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Op-Ed: Nevada's Lake Mead, the water history scare factor Special

By Jay David Murphy     Sep 23, 2009 in Environment
Since it first began filling up in 1935, Nevada's Lake Mead has been a lifeblood, providing water to the U.S. desert southwest. It's been over politicized and has given life to millions people for almost 75 years. But what is Lake Mead warning us about?
Nevada media likes reporting on water. Mostly, it concerns the water level in Lake Mead which supplies southern Nevada and Las Vegas with about 90 per cent of its usable water.
Every time someone goes out to use the lake for recreation, the visible signs of the water level decline are apparent by a white ring left around its rim, from minerals and salts deposited as the water level drops.
In 2007, the Nevada Water Authority was so concerned about this that it had all commercial properties shut down water features and fountains. Nightly, the water police patrol in Las Vegas went looking for water run-off into the streets so they could follow the wet trail back to the water waster to issue a citation.
From 1955 to 1965, everyone thought the lake was going to dry up. In the 1980s you would even have to request water at your restaurant table in Las Vegas. Every year, every decade, there is a water scare in Nevada and it surrounds Lake Mead.
Over the last 10 years, about 50 pool builders in Las Vegas grew at a breakneck pace trying to keep up with the demand for pools in new homes. With liberal financing, they were digging a pool in every backyard of every home that could fit one. More recently, the money for building pools has dried up from banks, as lenders won’t give out loans for pools because new home construction came to a halt when the economy slowed.
Pool Builder
This is a booth at a home show that was put up by a Las Vegas Pool builder during the building craze when lenders were allowing pools to be financed into to new home loans.
Jay David Murphy
Meanwhile, thousands of pools sit hardly used with water in them. They have become mostly ponds in backyards to look at instead of swim in. Foreclosures have led to pool shut downs, and in many cases water sits without being drained. The stagnant, dirty water has become a perfect home for insect infestations and mosquito breeding grounds.
A large amount of water from Lake Mead goes to fill Californian pools, too.
A significant portion of water from Lake Mead gets pumped up, almost 800 feet, to be put into the Central Arizona Project canals which at one time fed farms in the north part of Phoenix (now mostly gone to housing developments); Central Arizona for cotton farms; and then on down to Tucson where the water is pumped into the ground to be filtered because by the time it gets there it is yellow and brackish. When Tucson tried to turn on the spigot and mix it in with the regular ground water, citizens' complaints were so intense they had to shut down the project.
Boulder Dam
Boulder Dam which holds the Colorado River in check and creates Lake Mead.
Jay David Murphy
When Lake Mead began to fill in 1935, it was destined to be the largest reservoir in the United States and has been the lifeblood for growth in the southwest. It gave birth to Las Vegas because without it the desert gambling Mecca would never have been built.
In the landmark book Cadillac Desert by Marc Reisner, it explains that from day one the water supply would never, even at full capacity, reach the promised water allocations for which the states in the southwestern U.S. had negotiated. The politicians over-promised.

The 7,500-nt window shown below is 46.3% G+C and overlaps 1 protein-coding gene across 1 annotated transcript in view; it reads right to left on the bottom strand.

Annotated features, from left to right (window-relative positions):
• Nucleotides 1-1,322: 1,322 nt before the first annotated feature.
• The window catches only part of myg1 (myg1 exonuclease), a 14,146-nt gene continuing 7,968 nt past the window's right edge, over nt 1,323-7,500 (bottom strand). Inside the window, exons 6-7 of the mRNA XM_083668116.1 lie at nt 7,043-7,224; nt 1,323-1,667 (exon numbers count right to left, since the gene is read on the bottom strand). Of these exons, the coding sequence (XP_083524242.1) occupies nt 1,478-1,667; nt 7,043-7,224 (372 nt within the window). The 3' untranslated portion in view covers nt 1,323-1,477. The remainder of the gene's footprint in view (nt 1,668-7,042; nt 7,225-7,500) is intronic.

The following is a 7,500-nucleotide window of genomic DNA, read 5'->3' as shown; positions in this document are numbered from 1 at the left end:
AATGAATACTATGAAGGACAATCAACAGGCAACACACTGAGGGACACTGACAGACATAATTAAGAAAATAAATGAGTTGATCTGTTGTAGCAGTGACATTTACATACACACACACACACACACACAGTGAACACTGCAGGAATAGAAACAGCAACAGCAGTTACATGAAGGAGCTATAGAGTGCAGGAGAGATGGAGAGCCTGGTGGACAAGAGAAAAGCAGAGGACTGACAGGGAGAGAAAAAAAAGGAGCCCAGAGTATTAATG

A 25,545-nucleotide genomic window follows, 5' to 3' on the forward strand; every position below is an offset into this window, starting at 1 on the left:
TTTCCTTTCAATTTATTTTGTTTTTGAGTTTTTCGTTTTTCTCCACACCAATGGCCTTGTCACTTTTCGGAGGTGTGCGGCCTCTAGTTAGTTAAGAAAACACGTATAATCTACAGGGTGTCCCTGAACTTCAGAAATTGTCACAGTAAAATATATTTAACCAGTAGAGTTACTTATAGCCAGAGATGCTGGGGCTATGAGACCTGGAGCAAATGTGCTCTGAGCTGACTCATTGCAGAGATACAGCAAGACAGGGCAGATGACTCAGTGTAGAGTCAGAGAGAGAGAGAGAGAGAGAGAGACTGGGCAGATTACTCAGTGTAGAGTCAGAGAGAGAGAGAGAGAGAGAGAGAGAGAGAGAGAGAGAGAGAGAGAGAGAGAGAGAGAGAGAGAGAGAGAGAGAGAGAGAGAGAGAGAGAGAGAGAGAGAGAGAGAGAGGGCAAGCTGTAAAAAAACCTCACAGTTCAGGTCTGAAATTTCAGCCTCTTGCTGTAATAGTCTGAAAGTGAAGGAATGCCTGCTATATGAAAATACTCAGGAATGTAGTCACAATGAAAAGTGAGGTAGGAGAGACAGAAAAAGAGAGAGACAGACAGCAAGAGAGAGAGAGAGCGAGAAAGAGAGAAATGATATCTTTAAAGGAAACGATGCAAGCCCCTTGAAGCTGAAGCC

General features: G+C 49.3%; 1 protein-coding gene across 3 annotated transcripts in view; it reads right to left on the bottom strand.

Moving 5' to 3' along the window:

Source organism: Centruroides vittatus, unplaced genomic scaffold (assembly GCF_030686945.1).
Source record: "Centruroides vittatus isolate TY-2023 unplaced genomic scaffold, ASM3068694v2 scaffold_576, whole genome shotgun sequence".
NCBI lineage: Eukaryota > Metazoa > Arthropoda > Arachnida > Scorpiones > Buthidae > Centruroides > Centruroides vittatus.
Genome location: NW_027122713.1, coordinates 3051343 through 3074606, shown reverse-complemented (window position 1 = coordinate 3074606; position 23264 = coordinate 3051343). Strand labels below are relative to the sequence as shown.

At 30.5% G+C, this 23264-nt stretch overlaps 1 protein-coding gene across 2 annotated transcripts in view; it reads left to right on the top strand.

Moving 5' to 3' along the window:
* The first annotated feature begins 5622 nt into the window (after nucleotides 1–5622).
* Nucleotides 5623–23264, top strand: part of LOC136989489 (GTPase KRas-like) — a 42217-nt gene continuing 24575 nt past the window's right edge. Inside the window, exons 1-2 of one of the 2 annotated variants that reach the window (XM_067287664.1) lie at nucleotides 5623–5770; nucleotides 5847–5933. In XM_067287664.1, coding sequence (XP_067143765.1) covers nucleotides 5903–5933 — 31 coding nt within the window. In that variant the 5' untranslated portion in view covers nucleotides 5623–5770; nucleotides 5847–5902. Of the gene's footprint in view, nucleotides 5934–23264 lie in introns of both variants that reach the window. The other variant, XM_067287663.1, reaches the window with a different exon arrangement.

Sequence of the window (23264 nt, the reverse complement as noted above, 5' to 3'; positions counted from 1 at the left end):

Now, the big water scare is happening again. It's almost like clockwork. For those unaware, Lake Mead is fed its water by the Colorado River, which is fed its water by the snow pack each winter from the Rocky Mountains.
There is the occasional flood, most recently in 1992 and before that in 1983. Then, the water scare centered on questions of whether the dam would hold up to so much water coming in so quickly.
The water issue in the southwest is tied directly to one thing: The man-made reservoir that is Lake Mead, and the scare factor flows in and out with the changing of the seasons.
During national security scares, Lake Mead is watched like a hawk by authorities. Even today, large truck traffic is not allowed to go over the dam because of fears related to terrorism.
Boulder Dam
Boulder Dam which contains Lake Mead is being bypassed by a new bridge.
Jay David Murphy
It has become such a risk that Arizona and Nevada have been building an arched bridge over it that is now taking visible shape with a giant cement arch. Both sides now completed, they're waiting for the center spans to be built and put into place.
Phoenix at one time was a relatively small city, but now is in the top five in the United States. Las Vegas, for the last decade, has been leading the country in growth rate. California has become the world’s fifth largest economy. All this has happened because Lake Mead has been keeping a steady supply of water moving to its preordained allocated states.
Every year there is a water scare article put out by some news or some government agency, ringing the alarm bell. And yet, Lake Mead has kept a consistent water level since 1935. It has fluctuated about a 150 feet up and down, but it has remained remarkably consistent.
Nevada Wildlife boat
The Nevada Wildlife boat or Lake Mead police check the status of a ground jet skier.
Jay David Murphy
In a stats sheet available on the Internet you can see a charted month-by-month water level measured by how many feet above sea level the water line is, provided by the U.S. Department of the Interior’s Bureau of Reclamation. You can see the charted consistency of Lake Mead. You can read the 1956 drop to 1083.81 above sea level (the water level recording system) in April of 1956. Then in June of 1956 it reaches 1116.62, which happens to be in sync with the snow melt in the Rockies.